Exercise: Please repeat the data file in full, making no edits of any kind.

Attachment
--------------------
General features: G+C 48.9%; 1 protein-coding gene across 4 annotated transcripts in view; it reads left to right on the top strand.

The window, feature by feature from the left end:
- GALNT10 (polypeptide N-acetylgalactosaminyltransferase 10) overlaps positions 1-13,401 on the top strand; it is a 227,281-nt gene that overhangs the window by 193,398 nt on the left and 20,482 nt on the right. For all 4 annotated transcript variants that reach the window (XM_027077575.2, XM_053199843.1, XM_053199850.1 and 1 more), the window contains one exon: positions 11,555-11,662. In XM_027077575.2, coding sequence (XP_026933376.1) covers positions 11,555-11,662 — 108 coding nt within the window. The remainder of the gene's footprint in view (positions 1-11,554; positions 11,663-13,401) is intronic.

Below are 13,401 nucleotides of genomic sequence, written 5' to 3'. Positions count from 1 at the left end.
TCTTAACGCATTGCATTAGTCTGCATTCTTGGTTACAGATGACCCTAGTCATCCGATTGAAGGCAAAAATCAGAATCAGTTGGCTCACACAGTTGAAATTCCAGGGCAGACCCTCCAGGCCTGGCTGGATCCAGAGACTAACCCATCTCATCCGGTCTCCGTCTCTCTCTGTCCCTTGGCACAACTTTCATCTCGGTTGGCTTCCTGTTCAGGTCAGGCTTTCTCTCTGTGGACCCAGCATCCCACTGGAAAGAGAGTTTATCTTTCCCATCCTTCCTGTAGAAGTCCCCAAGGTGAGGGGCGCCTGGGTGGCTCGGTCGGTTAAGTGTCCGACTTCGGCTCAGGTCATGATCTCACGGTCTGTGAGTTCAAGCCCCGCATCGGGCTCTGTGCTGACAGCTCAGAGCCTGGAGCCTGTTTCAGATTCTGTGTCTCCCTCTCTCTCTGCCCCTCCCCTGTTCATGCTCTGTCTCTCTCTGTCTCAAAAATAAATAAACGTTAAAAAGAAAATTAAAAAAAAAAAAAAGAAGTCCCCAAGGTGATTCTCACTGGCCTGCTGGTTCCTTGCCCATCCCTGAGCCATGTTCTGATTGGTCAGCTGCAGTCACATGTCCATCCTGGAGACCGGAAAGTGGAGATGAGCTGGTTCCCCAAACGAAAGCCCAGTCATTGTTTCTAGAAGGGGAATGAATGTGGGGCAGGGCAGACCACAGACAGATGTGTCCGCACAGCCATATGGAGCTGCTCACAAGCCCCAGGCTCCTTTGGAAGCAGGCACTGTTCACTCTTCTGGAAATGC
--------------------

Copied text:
General features: G+C 48.9%; 1 protein-coding gene across 4 annotated transcripts in view; it reads left to right on the top strand.

The window, feature by feature from the left end:
- GALNT10 (polypeptide N-acetylgalactosaminyltransferase 10) overlaps positions 1-13,401 on the top strand; it is a 227,281-nt gene that overhangs the window by 193,398 nt on the left and 20,482 nt on the right. For all 4 annotated transcript variants that reach the window (XM_027077575.2, XM_053199843.1, XM_053199850.1 and 1 more), the window contains one exon: positions 11,555-11,662. In XM_027077575.2, coding sequence (XP_026933376.1) covers positions 11,555-11,662 — 108 coding nt within the window. The remainder of the gene's footprint in view (positions 1-11,554; positions 11,663-13,401) is intronic.

Below are 13,401 nucleotides of genomic sequence, written 5' to 3'. Positions count from 1 at the left end.
TCTTAACGCATTGCATTAGTCTGCATTCTTGGTTACAGATGACCCTAGTCATCCGATTGAAGGCAAAAATCAGAATCAGTTGGCTCACACAGTTGAAATTCCAGGGCAGACCCTCCAGGCCTGGCTGGATCCAGAGACTAACCCATCTCATCCGGTCTCCGTCTCTCTCTGTCCCTTGGCACAACTTTCATCTCGGTTGGCTTCCTGTTCAGGTCAGGCTTTCTCTCTGTGGACCCAGCATCCCACTGGAAAGAGAGTTTATCTTTCCCATCCTTCCTGTAGAAGTCCCCAAGGTGAGGGGCGCCTGGGTGGCTCGGTCGGTTAAGTGTCCGACTTCGGCTCAGGTCATGATCTCACGGTCTGTGAGTTCAAGCCCCGCATCGGGCTCTGTGCTGACAGCTCAGAGCCTGGAGCCTGTTTCAGATTCTGTGTCTCCCTCTCTCTCTGCCCCTCCCCTGTTCATGCTCTGTCTCTCTCTGTCTCAAAAATAAATAAACGTTAAAAAGAAAATTAAAAAAAAAAAAAAGAAGTCCCCAAGGTGATTCTCACTGGCCTGCTGGTTCCTTGCCCATCCCTGAGCCATGTTCTGATTGGTCAGCTGCAGTCACATGTCCATCCTGGAGACCGGAAAGTGGAGATGAGCTGGTTCCCCAAACGAAAGCCCAGTCATTGTTTCTAGAAGGGGAATGAATGTGGGGCAGGGCAGACCACAGACAGATGTGTCCGCACAGCCATATGGAGCTGCTCACAAGCCCCAGGCTCCTTTGGAAGCAGGCACTGTTCACTCTTCTGGAAATGC